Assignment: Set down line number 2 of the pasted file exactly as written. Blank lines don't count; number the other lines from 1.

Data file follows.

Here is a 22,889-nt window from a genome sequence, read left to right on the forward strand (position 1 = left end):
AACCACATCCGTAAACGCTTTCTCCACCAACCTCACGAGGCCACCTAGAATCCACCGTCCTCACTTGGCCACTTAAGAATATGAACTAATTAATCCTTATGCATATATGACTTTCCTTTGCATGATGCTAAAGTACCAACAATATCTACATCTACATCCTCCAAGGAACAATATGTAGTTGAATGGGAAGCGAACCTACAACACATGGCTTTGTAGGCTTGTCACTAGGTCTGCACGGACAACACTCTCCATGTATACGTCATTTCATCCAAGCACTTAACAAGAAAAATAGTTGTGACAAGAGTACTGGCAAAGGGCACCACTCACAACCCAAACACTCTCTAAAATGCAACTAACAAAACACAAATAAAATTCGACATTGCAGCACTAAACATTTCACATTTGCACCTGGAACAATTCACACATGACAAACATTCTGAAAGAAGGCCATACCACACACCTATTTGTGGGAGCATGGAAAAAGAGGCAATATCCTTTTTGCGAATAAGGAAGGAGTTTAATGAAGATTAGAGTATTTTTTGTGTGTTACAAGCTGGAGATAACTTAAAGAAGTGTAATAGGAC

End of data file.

AACCACATCCGTAAACGCTTTCTCCACCAACCTCACGAGGCCACCTAGAATCCACCGTCCTCACTTGGCCACTTAAGAATATGAACTAATTAATCCTTATGCATATATGACTTTCCTTTGCATGATGCTAAAGTACCAACAATATCTACATCTACATCCTCCAAGGAACAATATGTAGTTGAATGGGAAGCGAACCTACAACACATGGCTTTGTAGGCTTGTCACTAGGTCTGCACGGACAACACTCTCCATGTATACGTCATTTCATCCAAGCACTTAACAAGAAAAATAGTTGTGACAAGAGTACTGGCAAAGGGCACCACTCACAACCCAAACACTCTCTAAAATGCAACTAACAAAACACAAATAAAATTCGACATTGCAGCACTAAACATTTCACATTTGCACCTGGAACAATTCACACATGACAAACATTCTGAAAGAAGGCCATACCACACACCTATTTGTGGGAGCATGGAAAAAGAGGCAATATCCTTTTTGCGAATAAGGAAGGAGTTTAATGAAGATTAGAGTATTTTTTGTGTGTTACAAGCTGGAGATAACTTAAAGAAGTGTAATAGGAC